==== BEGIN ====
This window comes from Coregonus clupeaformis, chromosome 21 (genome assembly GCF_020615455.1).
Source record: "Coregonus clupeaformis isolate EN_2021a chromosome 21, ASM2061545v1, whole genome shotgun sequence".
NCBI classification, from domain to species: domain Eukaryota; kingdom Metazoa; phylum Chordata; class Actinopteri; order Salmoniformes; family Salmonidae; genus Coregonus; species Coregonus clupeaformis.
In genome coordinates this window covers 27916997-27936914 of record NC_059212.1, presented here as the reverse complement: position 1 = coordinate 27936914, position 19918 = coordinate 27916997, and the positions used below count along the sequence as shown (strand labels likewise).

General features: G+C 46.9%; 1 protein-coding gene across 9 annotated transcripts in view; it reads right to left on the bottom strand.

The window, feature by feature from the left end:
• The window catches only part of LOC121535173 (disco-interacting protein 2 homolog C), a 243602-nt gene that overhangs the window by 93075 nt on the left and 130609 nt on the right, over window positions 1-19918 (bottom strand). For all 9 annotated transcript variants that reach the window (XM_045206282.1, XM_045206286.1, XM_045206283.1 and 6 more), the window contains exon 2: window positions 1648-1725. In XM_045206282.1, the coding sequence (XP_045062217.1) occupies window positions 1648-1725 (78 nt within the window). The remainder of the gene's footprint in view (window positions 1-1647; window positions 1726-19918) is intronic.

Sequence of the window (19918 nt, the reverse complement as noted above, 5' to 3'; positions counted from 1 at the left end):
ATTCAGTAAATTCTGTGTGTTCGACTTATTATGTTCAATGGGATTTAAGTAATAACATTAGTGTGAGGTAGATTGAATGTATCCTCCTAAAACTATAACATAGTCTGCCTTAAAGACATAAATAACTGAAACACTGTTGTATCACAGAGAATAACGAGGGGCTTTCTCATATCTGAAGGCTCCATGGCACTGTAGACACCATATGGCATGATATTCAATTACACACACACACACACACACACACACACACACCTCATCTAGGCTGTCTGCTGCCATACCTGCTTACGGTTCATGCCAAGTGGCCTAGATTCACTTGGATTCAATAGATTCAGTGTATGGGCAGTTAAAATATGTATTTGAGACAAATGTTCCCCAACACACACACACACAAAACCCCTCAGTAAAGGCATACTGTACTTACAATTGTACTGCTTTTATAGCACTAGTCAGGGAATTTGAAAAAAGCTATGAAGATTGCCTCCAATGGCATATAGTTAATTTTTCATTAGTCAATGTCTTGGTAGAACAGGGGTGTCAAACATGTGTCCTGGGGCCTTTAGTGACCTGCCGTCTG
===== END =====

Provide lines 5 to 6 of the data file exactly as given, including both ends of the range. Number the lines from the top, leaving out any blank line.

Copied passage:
General features: G+C 46.9%; 1 protein-coding gene across 9 annotated transcripts in view; it reads right to left on the bottom strand.

The window, feature by feature from the left end: